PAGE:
Is 80,000 lbs. heavy enough for trucks or should they be allowed to be weigh more? Two competing proposals have been introduced in the U.S. Senate regarding whether the current maximum truck weight limit should be altered or kept in place.
A bill co-sponsored by Sen. Frank R. Lautenberg (D-NJ) and Sen. Claire McCaskill (D-MO) seeks to maintain the current limit of 80,000 lbs. for trucks on Interstate highways and establish a maximum length of 53 ft. for trailers.
The bill would freeze weight limits for the entire 160,000-mile National Highway System, but allow exemptions such as for firefighting equipment. According to Sen. Lautenberg, bigger trucks present additional safety risks, including longer stopping distances and greater risks of rollover and swaying into adjacent lanes.
“Last year’s tragic bridge collapse in Minneapolis demonstrated how fragile our already-deficient bridges and roads are, and we should not be putting even heavier trucks on them,” Lautenberg said. “But that is exactly what some trucking company interests are proposing-- even bigger and heavier trucks on our roads. If there was ever a recipe for disaster, this is it. Our bill would protect our infrastructure and improve safety on our roads by helping keep dangerously large and heavy tractor-trailer trucks off of them.”
“There are safety considerations along with the reality of increased fuel costs that require us to say no to even bigger commercial trucks on our roads,” McCaskill said.
However, the Commercial Truck Fuel Savings Demonstration Act of 2008, co-sponsored by Sen. Susan Collins (R-ME) and Sen. Olympia Snowe (R-ME), proposes a two-year pilot program that would allow trucks carrying up to 100,000 lbs. to travel on the Interstate highway system when diesel prices surpass an average of $3.50 per gallon.
According to Collins, raising the weight limit would allow companies to put more cargo in each truck, reducing the number of trucks needed to transport goods, saving on fuel costs and limiting idling.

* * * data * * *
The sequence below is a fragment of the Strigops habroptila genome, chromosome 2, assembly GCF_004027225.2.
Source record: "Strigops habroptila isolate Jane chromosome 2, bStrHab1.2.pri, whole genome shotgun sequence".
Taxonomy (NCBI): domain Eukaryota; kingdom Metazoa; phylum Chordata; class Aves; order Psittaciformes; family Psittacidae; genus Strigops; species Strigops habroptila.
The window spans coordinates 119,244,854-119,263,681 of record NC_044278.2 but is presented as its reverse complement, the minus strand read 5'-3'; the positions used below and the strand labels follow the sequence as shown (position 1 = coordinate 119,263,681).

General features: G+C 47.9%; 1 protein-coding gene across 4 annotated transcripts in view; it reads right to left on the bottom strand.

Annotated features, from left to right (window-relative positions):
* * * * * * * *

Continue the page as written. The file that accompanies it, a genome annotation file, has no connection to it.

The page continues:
“Our nation faces record high energy prices, affecting almost every aspect of daily life. The rapidly growing price of diesel is putting an increasing strain on our trucking industry, which is the cornerstone of our economy,” Collins said. “Current laws that force trucks carrying more than 80,000 lbs. off the federal interstate system, and onto smaller, two-lane roads, simply do not make sense. This legislation would lessen the fuel cost burden on truckers by putting these trucks back on the federal Interstate where they belong.”
Americans for Safe and Efficient Transportation, a coalition of shippers, motor carriers and manufacturers, has called for a 97,000 lb. limit maximum. According to the group, raising the maximum weight would annually result in 25,000 fewer accidents and 450 fewer fatalities, reduce miles traveled by large trucks by 10,000,000, save 1.9 billion gallons in fuel and save up to $15 billion in shipping costs.
However, the Owner-Operator Independent Drivers Association (OOIDA) has voiced its opposition to longer and heavier trucks, saying that stability, mobility and maneuverability are reduced on larger vehicles.
“Increasing allowable vehicle weights from 80,000 lbs. to 97,000 lbs. may be described by some as a minor change, but it could have a dramatic impact on the safety and structural integrity of some federal aid highways, said OOIDA executive vp Todd Spencer. “Increases to current standards could seriously jeopardize the safety of both automobile and commercial truck drivers.”